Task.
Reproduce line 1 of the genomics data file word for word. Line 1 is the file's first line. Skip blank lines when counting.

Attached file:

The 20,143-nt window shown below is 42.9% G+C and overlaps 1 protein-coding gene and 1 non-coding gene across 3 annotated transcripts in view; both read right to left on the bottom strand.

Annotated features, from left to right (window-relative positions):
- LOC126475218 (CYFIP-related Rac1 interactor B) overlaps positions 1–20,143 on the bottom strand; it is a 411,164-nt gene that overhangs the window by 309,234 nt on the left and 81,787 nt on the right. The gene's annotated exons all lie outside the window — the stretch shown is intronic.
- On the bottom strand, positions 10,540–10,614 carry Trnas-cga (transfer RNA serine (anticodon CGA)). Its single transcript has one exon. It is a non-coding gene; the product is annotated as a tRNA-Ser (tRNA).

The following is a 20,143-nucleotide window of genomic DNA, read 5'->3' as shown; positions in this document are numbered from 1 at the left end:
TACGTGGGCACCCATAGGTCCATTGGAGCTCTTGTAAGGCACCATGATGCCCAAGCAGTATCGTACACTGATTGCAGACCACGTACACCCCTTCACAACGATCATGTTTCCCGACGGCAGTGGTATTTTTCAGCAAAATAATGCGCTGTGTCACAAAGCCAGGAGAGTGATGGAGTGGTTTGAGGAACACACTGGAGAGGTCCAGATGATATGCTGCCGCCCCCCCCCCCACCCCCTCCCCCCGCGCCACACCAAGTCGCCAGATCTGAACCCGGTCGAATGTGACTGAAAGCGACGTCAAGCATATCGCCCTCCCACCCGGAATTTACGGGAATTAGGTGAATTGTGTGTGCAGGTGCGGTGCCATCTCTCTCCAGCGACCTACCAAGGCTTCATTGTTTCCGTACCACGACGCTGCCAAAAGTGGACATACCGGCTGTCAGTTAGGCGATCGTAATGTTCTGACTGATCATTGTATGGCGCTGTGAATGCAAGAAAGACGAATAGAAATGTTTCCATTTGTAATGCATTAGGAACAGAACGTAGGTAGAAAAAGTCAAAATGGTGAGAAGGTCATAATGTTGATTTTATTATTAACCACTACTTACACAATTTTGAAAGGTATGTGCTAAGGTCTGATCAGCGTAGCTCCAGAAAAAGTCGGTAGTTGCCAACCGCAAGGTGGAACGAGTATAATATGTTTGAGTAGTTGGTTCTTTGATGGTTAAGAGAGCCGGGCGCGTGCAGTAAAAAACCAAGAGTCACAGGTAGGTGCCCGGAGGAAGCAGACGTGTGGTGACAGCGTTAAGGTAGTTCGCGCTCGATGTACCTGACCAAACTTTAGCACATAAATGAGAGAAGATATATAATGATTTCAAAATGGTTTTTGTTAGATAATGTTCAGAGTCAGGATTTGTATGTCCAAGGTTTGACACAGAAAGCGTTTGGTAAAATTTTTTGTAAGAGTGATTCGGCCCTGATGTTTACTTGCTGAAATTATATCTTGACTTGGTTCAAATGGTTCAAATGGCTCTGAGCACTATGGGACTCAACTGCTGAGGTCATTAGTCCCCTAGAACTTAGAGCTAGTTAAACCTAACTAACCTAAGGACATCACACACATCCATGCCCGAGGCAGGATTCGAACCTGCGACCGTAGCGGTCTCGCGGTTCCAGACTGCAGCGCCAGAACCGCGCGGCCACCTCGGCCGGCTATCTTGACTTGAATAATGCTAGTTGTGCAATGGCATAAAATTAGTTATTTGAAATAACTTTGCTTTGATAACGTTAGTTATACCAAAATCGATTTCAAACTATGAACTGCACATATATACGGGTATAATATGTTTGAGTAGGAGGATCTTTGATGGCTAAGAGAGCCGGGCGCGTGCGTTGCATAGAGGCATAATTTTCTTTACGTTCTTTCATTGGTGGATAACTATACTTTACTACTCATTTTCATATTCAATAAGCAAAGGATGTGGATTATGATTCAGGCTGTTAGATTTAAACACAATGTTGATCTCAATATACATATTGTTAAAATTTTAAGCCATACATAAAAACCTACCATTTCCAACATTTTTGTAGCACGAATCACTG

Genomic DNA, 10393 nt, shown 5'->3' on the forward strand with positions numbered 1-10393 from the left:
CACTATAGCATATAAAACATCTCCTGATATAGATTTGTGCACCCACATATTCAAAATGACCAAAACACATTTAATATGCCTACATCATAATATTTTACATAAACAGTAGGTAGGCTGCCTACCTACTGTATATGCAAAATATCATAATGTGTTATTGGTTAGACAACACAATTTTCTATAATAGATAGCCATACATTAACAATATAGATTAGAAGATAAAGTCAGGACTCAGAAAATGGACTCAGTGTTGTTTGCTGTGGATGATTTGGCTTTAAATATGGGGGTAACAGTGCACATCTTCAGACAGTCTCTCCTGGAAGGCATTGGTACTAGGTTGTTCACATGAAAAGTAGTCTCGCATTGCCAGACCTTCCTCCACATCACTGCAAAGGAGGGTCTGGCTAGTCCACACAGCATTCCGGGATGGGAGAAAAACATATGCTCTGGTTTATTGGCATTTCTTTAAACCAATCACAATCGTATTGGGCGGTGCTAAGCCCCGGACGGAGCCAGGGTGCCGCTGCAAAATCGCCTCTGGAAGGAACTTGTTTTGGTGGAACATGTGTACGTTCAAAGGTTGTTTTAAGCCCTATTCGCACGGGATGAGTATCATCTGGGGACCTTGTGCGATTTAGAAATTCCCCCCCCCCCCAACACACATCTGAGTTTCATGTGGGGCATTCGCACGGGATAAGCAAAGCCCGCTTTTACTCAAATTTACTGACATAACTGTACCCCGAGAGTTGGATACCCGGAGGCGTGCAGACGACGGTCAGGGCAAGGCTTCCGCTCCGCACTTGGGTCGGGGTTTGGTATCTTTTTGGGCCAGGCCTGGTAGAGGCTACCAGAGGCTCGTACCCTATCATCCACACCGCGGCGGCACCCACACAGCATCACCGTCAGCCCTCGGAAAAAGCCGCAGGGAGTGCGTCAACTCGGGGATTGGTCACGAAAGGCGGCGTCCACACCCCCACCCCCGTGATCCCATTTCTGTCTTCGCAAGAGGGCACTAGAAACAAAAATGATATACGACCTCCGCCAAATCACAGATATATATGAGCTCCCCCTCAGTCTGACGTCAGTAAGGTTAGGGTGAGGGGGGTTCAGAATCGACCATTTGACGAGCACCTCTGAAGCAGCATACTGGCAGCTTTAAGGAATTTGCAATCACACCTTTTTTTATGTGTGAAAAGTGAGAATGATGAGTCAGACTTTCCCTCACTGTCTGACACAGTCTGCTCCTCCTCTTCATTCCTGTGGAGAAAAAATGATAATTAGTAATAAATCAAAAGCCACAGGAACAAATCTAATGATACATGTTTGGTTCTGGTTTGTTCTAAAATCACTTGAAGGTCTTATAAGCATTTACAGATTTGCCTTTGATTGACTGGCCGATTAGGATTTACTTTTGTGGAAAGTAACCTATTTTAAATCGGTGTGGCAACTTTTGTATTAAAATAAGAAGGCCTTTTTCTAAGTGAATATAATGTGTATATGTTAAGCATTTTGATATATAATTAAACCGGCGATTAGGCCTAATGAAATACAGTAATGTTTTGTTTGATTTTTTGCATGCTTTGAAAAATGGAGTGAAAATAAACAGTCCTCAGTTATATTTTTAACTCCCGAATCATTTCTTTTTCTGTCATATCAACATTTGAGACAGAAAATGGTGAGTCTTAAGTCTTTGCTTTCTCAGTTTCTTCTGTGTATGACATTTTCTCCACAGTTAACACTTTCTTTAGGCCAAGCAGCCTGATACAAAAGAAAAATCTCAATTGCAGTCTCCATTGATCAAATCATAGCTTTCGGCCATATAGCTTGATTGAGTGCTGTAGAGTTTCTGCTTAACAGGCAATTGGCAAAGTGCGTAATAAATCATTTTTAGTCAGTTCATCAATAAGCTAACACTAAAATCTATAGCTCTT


The 20,143-nt window shown below is 42.9% G+C and overlaps 1 protein-coding gene and 1 non-coding gene across 3 annotated transcripts in view; both read right to left on the bottom strand.